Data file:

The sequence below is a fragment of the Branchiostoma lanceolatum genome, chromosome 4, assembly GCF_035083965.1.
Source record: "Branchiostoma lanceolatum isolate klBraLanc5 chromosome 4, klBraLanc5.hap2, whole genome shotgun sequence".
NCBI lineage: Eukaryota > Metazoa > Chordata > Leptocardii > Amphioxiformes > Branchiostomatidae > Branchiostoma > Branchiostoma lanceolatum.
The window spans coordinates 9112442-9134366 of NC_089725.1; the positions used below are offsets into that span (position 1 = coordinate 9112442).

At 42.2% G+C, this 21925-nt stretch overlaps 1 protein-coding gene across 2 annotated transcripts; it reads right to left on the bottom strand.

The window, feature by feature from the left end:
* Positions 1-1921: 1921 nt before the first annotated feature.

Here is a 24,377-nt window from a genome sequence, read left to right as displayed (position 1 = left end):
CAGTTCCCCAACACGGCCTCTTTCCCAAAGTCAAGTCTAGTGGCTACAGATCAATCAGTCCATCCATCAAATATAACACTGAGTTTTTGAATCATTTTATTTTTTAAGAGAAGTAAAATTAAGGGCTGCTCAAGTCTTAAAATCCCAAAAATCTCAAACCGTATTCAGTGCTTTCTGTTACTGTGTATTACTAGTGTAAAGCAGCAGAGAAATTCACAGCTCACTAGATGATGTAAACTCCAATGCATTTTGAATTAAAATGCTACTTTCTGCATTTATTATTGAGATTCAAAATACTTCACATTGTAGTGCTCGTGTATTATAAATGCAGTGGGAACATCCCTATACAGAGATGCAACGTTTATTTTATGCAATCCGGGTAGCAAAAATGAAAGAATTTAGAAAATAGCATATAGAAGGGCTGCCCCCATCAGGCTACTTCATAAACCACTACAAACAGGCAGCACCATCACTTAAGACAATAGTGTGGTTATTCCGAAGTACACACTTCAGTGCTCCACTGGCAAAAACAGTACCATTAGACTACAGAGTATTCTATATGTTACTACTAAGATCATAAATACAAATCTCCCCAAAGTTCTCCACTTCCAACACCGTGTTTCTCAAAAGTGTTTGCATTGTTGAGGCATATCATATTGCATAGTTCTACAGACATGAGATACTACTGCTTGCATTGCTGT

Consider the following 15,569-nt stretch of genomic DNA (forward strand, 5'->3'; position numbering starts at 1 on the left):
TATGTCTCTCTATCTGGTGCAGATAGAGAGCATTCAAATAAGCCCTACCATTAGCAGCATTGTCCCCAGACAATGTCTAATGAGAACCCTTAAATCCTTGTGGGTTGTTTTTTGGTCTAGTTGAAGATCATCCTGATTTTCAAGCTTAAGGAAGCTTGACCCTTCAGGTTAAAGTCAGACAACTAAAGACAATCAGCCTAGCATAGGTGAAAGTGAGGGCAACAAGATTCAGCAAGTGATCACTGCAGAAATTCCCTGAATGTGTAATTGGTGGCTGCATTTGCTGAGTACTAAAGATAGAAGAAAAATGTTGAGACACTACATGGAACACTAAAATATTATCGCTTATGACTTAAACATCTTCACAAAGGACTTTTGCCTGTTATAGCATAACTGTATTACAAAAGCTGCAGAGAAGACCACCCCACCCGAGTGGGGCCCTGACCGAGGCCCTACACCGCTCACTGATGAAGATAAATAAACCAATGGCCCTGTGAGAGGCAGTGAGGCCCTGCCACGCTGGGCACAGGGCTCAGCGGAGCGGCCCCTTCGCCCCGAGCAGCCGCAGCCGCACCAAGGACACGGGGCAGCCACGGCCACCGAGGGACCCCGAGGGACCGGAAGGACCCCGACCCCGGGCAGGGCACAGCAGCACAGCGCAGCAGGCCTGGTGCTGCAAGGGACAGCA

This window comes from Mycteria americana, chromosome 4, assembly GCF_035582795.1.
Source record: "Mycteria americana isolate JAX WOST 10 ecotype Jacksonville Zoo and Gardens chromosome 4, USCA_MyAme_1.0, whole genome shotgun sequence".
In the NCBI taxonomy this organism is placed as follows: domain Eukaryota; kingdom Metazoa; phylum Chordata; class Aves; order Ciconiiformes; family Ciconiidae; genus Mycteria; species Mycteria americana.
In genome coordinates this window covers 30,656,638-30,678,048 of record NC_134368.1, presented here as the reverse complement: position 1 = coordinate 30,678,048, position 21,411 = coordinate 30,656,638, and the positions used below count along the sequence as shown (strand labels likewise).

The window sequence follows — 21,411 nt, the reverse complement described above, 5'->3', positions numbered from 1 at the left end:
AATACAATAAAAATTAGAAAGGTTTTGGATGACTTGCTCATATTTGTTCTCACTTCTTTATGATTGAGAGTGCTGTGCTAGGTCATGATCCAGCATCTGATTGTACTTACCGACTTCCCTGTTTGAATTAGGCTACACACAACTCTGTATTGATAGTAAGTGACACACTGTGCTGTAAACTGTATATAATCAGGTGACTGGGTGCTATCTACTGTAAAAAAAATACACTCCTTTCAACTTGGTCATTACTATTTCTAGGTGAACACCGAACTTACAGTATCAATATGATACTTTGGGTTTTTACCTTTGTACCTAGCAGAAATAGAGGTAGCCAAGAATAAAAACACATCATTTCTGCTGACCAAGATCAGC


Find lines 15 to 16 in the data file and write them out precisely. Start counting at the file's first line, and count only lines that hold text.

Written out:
In genome coordinates this window covers 30,656,638-30,678,048 of record NC_134368.1, presented here as the reverse complement: position 1 = coordinate 30,678,048, position 21,411 = coordinate 30,656,638, and the positions used below count along the sequence as shown (strand labels likewise).

The window sequence follows — 21,411 nt, the reverse complement described above, 5'->3', positions numbered from 1 at the left end: